DOC.

3

STATICS OF GRAVITATIONAL FIELD

95

Doc.

3

The

Speed

of

Light

and the Statics of the Gravitational Field

by

A.

Einstein

[Annalen

der

Physik

38

(1912):

355-69]

In

a

paper

that

appeared

last

year,1

I

drew from the

hypothesis

that the

gravitational

field and the

state

of acceleration of the coordinate

system

are

physically equivalent

a

few

conclusions that tie in

very

well with the results of the

theory

of

relativity

(theory

of

relativity

of uniform

motion).

But

at

the

same

time it turned

out

that

one

of the basic

principles

of that

theory, namely,

the

principle

of the

constancy

of

the

velocity

of

light,

is

valid

only

for

space-time regions

of

constant

gravitational

potential.

Even

though

this result rules

out

the universal

applicability

of the Lorentz

transformation, it

should

not

frighten

us away

from the further

pursuit

of the

path we

have

taken; at

the

very

least the

hypothesis

that the "acceleration field" is

a

special

case

of

the

gravitational

field

has,

in

my opinion,

such

a

high degree

of

probability,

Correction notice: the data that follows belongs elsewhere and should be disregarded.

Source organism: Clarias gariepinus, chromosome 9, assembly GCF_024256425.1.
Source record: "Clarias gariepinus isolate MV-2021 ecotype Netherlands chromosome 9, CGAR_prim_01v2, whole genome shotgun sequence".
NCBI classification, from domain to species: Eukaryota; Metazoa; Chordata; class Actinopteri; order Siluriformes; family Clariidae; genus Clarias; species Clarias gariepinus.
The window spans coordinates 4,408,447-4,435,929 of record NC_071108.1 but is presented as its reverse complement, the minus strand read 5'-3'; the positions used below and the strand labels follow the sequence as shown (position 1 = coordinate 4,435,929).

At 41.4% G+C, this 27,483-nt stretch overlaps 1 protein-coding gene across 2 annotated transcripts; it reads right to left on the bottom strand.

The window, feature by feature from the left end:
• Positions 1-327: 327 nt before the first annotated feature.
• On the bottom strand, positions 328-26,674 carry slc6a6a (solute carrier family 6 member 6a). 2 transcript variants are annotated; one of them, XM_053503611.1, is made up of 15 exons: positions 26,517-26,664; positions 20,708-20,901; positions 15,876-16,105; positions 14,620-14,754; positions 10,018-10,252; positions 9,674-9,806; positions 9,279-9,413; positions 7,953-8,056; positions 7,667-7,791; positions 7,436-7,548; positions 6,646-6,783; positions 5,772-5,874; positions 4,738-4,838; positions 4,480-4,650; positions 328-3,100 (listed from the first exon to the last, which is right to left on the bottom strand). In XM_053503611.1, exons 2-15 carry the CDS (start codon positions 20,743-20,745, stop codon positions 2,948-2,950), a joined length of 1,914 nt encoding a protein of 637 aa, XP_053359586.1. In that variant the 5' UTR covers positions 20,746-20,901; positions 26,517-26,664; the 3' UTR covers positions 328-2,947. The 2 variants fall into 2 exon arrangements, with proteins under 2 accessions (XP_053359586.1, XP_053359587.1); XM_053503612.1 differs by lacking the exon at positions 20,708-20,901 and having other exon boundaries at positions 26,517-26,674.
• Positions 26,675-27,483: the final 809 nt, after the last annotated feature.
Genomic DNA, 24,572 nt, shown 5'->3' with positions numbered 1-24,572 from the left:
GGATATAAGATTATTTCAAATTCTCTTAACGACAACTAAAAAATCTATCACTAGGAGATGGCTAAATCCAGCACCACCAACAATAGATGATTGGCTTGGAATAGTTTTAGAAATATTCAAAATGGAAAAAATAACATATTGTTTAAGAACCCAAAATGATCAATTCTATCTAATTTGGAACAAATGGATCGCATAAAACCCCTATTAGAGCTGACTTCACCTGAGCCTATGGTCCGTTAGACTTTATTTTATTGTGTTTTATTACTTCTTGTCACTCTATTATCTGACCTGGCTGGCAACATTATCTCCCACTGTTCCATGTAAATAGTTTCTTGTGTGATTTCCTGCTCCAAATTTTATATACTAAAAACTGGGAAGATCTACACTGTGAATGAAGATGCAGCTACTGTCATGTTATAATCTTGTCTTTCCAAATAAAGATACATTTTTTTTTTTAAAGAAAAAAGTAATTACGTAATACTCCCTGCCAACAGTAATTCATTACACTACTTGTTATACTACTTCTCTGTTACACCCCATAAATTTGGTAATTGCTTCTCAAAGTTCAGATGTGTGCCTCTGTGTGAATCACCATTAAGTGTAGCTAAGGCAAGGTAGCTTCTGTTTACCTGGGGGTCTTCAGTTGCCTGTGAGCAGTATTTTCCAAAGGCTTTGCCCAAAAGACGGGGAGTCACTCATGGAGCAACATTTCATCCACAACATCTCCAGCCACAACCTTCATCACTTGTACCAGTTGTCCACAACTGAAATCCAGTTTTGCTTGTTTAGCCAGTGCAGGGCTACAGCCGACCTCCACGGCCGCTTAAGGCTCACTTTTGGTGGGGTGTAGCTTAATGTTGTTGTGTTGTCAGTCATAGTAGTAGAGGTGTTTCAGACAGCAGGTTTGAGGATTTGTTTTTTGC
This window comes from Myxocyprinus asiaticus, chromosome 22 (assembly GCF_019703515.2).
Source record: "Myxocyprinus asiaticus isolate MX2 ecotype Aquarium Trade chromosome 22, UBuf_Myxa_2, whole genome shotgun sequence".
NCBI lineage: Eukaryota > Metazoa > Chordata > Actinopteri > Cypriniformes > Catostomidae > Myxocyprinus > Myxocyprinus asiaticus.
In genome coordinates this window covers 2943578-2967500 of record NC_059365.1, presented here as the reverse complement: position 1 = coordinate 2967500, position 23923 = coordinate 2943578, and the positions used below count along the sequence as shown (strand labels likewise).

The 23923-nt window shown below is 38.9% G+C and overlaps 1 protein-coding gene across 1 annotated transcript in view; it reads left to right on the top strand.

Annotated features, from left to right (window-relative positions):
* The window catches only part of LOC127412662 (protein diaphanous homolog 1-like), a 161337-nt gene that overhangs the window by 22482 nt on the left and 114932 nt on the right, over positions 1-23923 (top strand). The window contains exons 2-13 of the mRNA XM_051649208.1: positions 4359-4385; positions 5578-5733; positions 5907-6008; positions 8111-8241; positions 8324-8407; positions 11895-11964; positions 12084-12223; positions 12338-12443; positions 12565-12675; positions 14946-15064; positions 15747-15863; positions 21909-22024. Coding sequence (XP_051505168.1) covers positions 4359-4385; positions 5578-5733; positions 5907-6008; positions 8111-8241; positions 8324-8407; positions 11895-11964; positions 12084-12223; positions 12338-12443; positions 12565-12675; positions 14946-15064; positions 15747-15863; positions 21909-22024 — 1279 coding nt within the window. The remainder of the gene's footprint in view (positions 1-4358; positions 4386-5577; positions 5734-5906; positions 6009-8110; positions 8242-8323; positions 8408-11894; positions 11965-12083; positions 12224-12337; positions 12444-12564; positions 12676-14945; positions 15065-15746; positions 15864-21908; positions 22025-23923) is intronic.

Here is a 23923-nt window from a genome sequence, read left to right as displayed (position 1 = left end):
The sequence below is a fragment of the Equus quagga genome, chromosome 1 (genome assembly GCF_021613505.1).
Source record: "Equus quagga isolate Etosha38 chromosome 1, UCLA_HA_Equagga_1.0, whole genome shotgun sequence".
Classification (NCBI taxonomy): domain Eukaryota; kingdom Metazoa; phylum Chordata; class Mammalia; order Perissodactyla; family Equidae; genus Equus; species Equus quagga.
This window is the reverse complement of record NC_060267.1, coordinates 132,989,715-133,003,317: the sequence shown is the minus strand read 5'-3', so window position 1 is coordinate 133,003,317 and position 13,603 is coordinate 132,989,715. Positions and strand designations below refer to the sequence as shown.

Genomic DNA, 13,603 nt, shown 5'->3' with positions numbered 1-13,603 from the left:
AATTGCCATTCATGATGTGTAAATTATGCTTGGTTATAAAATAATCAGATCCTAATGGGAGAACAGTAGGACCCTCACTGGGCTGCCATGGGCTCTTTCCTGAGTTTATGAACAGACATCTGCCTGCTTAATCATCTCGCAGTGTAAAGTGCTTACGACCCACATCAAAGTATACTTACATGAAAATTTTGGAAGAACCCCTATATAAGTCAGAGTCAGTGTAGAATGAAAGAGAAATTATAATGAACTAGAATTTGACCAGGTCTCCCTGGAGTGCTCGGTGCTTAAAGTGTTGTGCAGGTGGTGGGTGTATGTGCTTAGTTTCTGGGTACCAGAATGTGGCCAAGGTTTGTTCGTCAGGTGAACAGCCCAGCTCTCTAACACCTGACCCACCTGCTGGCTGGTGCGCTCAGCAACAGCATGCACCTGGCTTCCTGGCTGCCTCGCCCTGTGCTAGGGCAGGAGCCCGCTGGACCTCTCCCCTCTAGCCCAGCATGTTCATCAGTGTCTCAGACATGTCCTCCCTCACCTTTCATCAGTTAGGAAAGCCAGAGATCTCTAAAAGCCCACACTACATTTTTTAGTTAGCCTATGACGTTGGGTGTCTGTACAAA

especially

in view of the conclusions

regarding

the

gravitational mass

of the

energy

content,

already

drawn

in

the first

paper,

that

a more

exact

consideration of the

conclusions of the above

equivalence

hypothesis

seems

indicated.

[3]

Since

then,

Abraham has

proposed

a

theory

of

gravitation2

that contains the

conclusions drawn in

my

first

paper

as

special

cases.

However,

we

shall

see

in what

follows that Abraham's

system

of

equations cannot

be reconciled with the

equiva-

lence

hypothesis,

and that his

conception

of time and

space

does

not

hold

up even

from

a purely

formal,

mathematical

point

of view.

§1. Space

and

Time in the

Acceleration Field

Let the reference

system

K

(coordinates

x,

y,

z)

be in

a

state

of

uniform acceleration

in the direction of

its

x-coordinate. Let this

acceleration

be

uniform in Born's

sense,

i.e.,

the

acceleration

of

its

origin,

referred

to

a

nonaccelerated

system

with

respect

to

which

the

points

of K

possess

no

velocity

or

infinitely

small

velocity,

shall

be

a

constant

quantity.

According

to

the

eqivalence hypothesis,

such

a

system

K

is

strictly

[4]

1A. Einstein, Ann. d.

Phys.

35

(1911): 35.

2M.

Abraham, Phys.

Zeitschr.

13

(1912).

[1]

[2]